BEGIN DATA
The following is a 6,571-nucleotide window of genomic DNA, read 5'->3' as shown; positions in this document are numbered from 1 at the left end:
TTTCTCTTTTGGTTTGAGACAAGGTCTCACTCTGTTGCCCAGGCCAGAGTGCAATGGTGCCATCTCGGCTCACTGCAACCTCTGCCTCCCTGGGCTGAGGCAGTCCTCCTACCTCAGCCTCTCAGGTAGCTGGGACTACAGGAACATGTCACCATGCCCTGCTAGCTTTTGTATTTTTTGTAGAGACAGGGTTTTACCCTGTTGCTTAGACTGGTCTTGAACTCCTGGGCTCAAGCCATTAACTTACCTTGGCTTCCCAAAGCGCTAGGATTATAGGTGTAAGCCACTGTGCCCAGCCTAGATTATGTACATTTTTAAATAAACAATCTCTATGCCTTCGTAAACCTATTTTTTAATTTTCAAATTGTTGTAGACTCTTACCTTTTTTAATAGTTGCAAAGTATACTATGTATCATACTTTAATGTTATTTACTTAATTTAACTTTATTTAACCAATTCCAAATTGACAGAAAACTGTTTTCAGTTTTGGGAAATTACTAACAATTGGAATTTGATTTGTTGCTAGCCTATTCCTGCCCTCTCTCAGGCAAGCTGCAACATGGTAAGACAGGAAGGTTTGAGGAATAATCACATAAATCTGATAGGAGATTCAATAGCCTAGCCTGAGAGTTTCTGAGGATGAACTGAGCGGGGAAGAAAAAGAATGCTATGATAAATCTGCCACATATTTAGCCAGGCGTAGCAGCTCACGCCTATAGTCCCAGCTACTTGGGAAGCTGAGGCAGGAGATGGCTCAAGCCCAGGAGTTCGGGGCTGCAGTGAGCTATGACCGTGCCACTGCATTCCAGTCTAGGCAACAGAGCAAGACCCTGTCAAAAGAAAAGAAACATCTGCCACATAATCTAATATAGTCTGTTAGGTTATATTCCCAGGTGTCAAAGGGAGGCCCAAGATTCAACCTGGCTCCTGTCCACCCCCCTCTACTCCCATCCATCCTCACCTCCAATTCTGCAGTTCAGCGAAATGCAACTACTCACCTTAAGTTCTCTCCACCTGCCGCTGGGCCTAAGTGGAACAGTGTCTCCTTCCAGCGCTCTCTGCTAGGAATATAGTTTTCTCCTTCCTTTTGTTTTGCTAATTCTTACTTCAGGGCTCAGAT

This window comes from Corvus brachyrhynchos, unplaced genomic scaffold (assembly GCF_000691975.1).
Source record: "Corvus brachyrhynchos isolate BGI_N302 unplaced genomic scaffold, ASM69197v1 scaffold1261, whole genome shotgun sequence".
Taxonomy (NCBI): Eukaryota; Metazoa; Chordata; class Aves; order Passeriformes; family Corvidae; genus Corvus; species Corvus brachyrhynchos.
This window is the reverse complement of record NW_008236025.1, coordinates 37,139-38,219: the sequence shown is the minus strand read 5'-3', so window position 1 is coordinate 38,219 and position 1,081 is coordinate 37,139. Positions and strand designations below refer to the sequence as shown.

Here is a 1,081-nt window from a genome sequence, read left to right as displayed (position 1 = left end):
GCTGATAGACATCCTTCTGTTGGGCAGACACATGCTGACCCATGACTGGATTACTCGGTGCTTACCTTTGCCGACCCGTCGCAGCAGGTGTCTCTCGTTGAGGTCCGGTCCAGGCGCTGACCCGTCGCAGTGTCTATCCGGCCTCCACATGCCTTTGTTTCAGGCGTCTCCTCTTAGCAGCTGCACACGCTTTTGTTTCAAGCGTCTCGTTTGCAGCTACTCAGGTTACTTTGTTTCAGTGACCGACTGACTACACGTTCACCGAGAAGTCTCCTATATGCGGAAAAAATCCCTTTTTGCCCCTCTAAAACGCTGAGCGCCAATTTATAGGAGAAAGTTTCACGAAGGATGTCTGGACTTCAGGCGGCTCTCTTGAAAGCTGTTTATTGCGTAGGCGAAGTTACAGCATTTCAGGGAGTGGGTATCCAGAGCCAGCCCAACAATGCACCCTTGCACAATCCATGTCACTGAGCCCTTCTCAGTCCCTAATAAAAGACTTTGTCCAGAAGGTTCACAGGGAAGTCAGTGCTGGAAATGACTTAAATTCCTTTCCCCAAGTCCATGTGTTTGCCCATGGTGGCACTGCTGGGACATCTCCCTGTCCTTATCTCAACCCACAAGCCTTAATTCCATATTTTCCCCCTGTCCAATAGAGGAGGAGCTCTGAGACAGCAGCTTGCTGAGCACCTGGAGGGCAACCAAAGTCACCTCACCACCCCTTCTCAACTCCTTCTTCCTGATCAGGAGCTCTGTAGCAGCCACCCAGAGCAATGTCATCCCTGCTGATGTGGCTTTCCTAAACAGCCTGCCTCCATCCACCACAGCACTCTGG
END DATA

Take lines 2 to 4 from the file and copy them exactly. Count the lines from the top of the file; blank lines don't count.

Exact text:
TTTCTCTTTTGGTTTGAGACAAGGTCTCACTCTGTTGCCCAGGCCAGAGTGCAATGGTGCCATCTCGGCTCACTGCAACCTCTGCCTCCCTGGGCTGAGGCAGTCCTCCTACCTCAGCCTCTCAGGTAGCTGGGACTACAGGAACATGTCACCATGCCCTGCTAGCTTTTGTATTTTTTGTAGAGACAGGGTTTTACCCTGTTGCTTAGACTGGTCTTGAACTCCTGGGCTCAAGCCATTAACTTACCTTGGCTTCCCAAAGCGCTAGGATTATAGGTGTAAGCCACTGTGCCCAGCCTAGATTATGTACATTTTTAAATAAACAATCTCTATGCCTTCGTAAACCTATTTTTTAATTTTCAAATTGTTGTAGACTCTTACCTTTTTTAATAGTTGCAAAGTATACTATGTATCATACTTTAATGTTATTTACTTAATTTAACTTTATTTAACCAATTCCAAATTGACAGAAAACTGTTTTCAGTTTTGGGAAATTACTAACAATTGGAATTTGATTTGTTGCTAGCCTATTCCTGCCCTCTCTCAGGCAAGCTGCAACATGGTAAGACAGGAAGGTTTGAGGAATAATCACATAAATCTGATAGGAGATTCAATAGCCTAGCCTGAGAGTTTCTGAGGATGAACTGAGCGGGGAAGAAAAAGAATGCTATGATAAATCTGCCACATATTTAGCCAGGCGTAGCAGCTCACGCCTATAGTCCCAGCTACTTGGGAAGCTGAGGCAGGAGATGGCTCAAGCCCAGGAGTTCGGGGCTGCAGTGAGCTATGACCGTGCCACTGCATTCCAGTCTAGGCAACAGAGCAAGACCCTGTCAAAAGAAAAGAAACATCTGCCACATAATCTAATATAGTCTGTTAGGTTATATTCCCAGGTGTCAAAGGGAGGCCCAAGATTCAACCTGGCTCCTGTCCACCCCCCTCTACTCCCATCCATCCTCACCTCCAATTCTGCAGTTCAGCGAAATGCAACTACTCACCTTAAGTTCTCTCCACCTGCCGCTGGGCCTAAGTGGAACAGTGTCTCCTTCCAGCGCTCTCTGCTAGGAATATAGTTTTCTCCTTCCTTTTGTTTTGCTAATTCTTACTTCAGGGCTCAGAT

This window comes from Corvus brachyrhynchos, unplaced genomic scaffold (assembly GCF_000691975.1).
Source record: "Corvus brachyrhynchos isolate BGI_N302 unplaced genomic scaffold, ASM69197v1 scaffold1261, whole genome shotgun sequence".